Green May of humankind,
Give your courage and your faith to our hearts.
Give flowers to the rebels who failed
Their sight fixed upon the break of dawn,
To the bold rebel who fights and works
To the far-seeing poet who sings and dies.
The other day at home I found a wonderful book, related to my doctoral studies, which i had not really looked at properly. It is entitled England's Voice of Freedom: An Anthology of Liberty. First published in 1929, it was edited by the radical journalist Henry W. Nevinson, an active participant, among other things, in the women's suffrage movement. He was, unhappily, married to Margaret Wynne Nevinson, a leading (Anglican) Christian feminist and one of my personal heroines. Not surprisingly, there are a number of first wave feminist entries in the book, among a treasury of inspirational texts on liberty.
Nevinson's book is a timely reminder, in this 800th anniversary year of Magna Carta, of the amazingly deep, delightfully varied, and incorrigibly ingrained spirit of liberty in the history and very spirit of England. Of course there are other trends and spirits, not least: the arrogance, authoritarianism, and class-ridden contempt of many English so-called 'elites' down the centuries; an occasionally recurring mean and miserly insularity which can sap the soul of English delight and generosity; and the brutality and coarse violence which has often been close to the surface at home and, sadly, exported abroad. Living away from the land of my birth, I am well aware both of those failings and the danger of romanticising. All great peoples also have inspiring words and lived examples of liberty. Yet, for all that, there is something in the English heritage which, as Nevinson put it, is 'peculiarly English in the ideas of freedom' that have been passed down: 'something that appeals very intimately to the English man or woman born and bred... and nurtured unconsciously upon her ancient traditions as I have been'. Perhaps, at a distance, those unconscious elements can also become a little clearer?...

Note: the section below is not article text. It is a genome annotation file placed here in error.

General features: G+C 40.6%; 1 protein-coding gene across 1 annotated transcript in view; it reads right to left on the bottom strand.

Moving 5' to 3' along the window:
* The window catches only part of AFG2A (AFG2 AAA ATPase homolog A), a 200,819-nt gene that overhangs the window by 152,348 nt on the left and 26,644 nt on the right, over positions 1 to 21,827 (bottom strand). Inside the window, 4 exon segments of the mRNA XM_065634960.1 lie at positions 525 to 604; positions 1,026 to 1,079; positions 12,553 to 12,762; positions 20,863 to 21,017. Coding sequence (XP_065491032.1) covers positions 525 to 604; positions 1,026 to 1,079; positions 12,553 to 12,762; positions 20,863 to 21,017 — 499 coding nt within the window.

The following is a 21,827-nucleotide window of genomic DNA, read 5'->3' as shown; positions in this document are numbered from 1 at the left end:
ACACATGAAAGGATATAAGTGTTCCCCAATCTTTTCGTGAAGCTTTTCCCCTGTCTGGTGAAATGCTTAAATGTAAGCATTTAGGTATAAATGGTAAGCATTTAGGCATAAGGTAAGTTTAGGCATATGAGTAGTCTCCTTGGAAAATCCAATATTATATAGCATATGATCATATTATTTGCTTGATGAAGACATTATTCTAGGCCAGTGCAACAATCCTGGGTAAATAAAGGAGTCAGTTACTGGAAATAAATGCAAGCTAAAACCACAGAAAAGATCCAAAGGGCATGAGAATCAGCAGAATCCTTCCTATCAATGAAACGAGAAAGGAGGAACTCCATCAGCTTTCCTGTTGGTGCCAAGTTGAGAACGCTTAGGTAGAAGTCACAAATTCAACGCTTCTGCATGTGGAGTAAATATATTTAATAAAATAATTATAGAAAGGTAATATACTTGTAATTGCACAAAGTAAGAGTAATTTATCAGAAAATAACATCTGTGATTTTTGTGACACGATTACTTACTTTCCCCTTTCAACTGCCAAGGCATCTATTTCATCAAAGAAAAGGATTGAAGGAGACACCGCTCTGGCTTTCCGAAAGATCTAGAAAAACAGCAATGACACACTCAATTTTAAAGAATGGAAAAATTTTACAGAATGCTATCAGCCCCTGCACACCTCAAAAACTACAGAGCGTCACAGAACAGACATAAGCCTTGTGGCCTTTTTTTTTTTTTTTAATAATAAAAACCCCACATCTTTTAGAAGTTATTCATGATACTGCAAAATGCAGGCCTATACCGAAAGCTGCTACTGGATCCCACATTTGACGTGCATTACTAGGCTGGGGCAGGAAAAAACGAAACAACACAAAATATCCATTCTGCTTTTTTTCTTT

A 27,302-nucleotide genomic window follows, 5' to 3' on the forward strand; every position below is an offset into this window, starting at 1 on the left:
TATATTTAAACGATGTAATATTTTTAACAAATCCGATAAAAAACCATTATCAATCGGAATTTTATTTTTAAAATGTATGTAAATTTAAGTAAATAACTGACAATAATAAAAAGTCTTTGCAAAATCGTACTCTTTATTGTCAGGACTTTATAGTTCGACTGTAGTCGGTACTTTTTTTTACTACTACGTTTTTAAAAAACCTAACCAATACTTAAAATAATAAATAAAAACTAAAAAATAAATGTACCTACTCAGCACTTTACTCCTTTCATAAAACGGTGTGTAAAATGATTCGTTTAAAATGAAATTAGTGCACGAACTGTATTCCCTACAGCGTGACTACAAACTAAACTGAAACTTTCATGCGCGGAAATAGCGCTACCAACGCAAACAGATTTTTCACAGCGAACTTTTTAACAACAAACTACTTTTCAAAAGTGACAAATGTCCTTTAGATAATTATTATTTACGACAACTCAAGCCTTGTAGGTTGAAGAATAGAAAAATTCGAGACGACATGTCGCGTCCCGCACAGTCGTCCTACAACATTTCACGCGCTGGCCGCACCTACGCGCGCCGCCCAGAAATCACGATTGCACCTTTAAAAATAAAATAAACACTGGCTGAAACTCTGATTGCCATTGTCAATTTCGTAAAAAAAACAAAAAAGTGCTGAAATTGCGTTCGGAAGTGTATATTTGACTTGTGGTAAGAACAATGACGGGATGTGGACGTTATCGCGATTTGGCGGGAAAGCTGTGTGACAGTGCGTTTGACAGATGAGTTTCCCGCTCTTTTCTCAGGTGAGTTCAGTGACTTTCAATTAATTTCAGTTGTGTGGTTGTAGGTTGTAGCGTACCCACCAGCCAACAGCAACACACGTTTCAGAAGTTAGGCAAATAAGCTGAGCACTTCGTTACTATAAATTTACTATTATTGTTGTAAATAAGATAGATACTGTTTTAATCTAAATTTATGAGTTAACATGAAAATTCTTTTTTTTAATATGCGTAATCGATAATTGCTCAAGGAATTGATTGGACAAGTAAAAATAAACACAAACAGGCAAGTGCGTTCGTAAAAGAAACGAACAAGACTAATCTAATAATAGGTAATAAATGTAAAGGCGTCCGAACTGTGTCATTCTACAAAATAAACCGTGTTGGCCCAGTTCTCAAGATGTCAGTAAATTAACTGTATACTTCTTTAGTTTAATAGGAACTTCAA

Jo Inkpin an Anglican priest, trans woman, theologian and justice activist. These are some of my reflections on life, spirit, and the search for peace, justice and sustainable creation.